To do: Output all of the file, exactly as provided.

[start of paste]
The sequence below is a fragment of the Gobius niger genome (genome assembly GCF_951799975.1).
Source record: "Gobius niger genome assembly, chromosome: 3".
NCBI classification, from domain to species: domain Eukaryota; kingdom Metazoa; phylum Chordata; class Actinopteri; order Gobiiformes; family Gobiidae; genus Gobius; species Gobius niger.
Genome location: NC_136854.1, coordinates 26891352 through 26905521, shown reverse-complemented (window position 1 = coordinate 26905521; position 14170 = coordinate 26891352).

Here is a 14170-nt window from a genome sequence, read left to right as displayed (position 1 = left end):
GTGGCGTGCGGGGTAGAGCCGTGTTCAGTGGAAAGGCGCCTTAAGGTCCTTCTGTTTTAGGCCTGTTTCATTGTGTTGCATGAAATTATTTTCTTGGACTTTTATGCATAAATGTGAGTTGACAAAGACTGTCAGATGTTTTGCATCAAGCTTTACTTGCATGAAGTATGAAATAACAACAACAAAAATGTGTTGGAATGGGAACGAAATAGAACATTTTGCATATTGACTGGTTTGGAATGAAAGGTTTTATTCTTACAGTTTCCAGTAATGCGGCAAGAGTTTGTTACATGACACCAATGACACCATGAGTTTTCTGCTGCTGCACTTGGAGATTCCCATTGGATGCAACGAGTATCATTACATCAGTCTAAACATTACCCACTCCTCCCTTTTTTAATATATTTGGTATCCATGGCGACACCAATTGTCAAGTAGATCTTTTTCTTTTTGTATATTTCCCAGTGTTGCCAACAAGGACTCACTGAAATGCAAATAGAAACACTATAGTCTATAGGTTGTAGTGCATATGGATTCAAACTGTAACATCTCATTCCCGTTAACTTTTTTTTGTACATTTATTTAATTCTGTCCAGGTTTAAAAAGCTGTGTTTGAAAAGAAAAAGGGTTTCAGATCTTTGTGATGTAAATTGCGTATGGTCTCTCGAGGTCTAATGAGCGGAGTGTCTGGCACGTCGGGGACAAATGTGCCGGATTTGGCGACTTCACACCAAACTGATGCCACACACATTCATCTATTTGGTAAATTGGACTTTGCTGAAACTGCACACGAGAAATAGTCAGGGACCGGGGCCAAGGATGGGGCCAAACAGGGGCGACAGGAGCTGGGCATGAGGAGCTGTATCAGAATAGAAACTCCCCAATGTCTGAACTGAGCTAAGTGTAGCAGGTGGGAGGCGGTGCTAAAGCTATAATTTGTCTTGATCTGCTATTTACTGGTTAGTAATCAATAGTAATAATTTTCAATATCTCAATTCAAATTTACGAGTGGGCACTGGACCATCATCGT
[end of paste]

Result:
The sequence below is a fragment of the Gobius niger genome (genome assembly GCF_951799975.1).
Source record: "Gobius niger genome assembly, chromosome: 3".
NCBI classification, from domain to species: domain Eukaryota; kingdom Metazoa; phylum Chordata; class Actinopteri; order Gobiiformes; family Gobiidae; genus Gobius; species Gobius niger.
Genome location: NC_136854.1, coordinates 26891352 through 26905521, shown reverse-complemented (window position 1 = coordinate 26905521; position 14170 = coordinate 26891352).

Here is a 14170-nt window from a genome sequence, read left to right as displayed (position 1 = left end):
GTGGCGTGCGGGGTAGAGCCGTGTTCAGTGGAAAGGCGCCTTAAGGTCCTTCTGTTTTAGGCCTGTTTCATTGTGTTGCATGAAATTATTTTCTTGGACTTTTATGCATAAATGTGAGTTGACAAAGACTGTCAGATGTTTTGCATCAAGCTTTACTTGCATGAAGTATGAAATAACAACAACAAAAATGTGTTGGAATGGGAACGAAATAGAACATTTTGCATATTGACTGGTTTGGAATGAAAGGTTTTATTCTTACAGTTTCCAGTAATGCGGCAAGAGTTTGTTACATGACACCAATGACACCATGAGTTTTCTGCTGCTGCACTTGGAGATTCCCATTGGATGCAACGAGTATCATTACATCAGTCTAAACATTACCCACTCCTCCCTTTTTTAATATATTTGGTATCCATGGCGACACCAATTGTCAAGTAGATCTTTTTCTTTTTGTATATTTCCCAGTGTTGCCAACAAGGACTCACTGAAATGCAAATAGAAACACTATAGTCTATAGGTTGTAGTGCATATGGATTCAAACTGTAACATCTCATTCCCGTTAACTTTTTTTTGTACATTTATTTAATTCTGTCCAGGTTTAAAAAGCTGTGTTTGAAAAGAAAAAGGGTTTCAGATCTTTGTGATGTAAATTGCGTATGGTCTCTCGAGGTCTAATGAGCGGAGTGTCTGGCACGTCGGGGACAAATGTGCCGGATTTGGCGACTTCACACCAAACTGATGCCACACACATTCATCTATTTGGTAAATTGGACTTTGCTGAAACTGCACACGAGAAATAGTCAGGGACCGGGGCCAAGGATGGGGCCAAACAGGGGCGACAGGAGCTGGGCATGAGGAGCTGTATCAGAATAGAAACTCCCCAATGTCTGAACTGAGCTAAGTGTAGCAGGTGGGAGGCGGTGCTAAAGCTATAATTTGTCTTGATCTGCTATTTACTGGTTAGTAATCAATAGTAATAATTTTCAATATCTCAATTCAAATTTACGAGTGGGCACTGGACCATCATCGT